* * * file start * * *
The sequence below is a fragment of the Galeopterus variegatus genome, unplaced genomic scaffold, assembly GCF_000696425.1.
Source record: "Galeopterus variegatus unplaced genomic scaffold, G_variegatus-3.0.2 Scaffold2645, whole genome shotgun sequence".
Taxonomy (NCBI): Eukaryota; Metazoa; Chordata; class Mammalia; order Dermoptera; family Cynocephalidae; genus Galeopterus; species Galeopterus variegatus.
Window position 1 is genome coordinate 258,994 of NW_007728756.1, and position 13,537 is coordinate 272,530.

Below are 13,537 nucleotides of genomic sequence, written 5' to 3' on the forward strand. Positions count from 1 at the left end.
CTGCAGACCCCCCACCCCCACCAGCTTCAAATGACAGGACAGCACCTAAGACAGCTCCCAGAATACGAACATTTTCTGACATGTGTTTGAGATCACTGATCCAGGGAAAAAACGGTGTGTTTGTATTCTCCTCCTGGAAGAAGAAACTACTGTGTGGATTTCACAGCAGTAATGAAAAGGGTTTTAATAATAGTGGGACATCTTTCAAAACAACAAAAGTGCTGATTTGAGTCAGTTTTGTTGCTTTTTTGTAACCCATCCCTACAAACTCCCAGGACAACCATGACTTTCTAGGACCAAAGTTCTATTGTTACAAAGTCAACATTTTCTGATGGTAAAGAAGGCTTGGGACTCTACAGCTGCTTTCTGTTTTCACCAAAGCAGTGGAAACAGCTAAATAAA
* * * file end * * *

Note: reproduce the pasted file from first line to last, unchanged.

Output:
The sequence below is a fragment of the Galeopterus variegatus genome, unplaced genomic scaffold, assembly GCF_000696425.1.
Source record: "Galeopterus variegatus unplaced genomic scaffold, G_variegatus-3.0.2 Scaffold2645, whole genome shotgun sequence".
Taxonomy (NCBI): Eukaryota; Metazoa; Chordata; class Mammalia; order Dermoptera; family Cynocephalidae; genus Galeopterus; species Galeopterus variegatus.
Window position 1 is genome coordinate 258,994 of NW_007728756.1, and position 13,537 is coordinate 272,530.

Below are 13,537 nucleotides of genomic sequence, written 5' to 3' on the forward strand. Positions count from 1 at the left end.
CTGCAGACCCCCCACCCCCACCAGCTTCAAATGACAGGACAGCACCTAAGACAGCTCCCAGAATACGAACATTTTCTGACATGTGTTTGAGATCACTGATCCAGGGAAAAAACGGTGTGTTTGTATTCTCCTCCTGGAAGAAGAAACTACTGTGTGGATTTCACAGCAGTAATGAAAAGGGTTTTAATAATAGTGGGACATCTTTCAAAACAACAAAAGTGCTGATTTGAGTCAGTTTTGTTGCTTTTTTGTAACCCATCCCTACAAACTCCCAGGACAACCATGACTTTCTAGGACCAAAGTTCTATTGTTACAAAGTCAACATTTTCTGATGGTAAAGAAGGCTTGGGACTCTACAGCTGCTTTCTGTTTTCACCAAAGCAGTGGAAACAGCTAAATAAA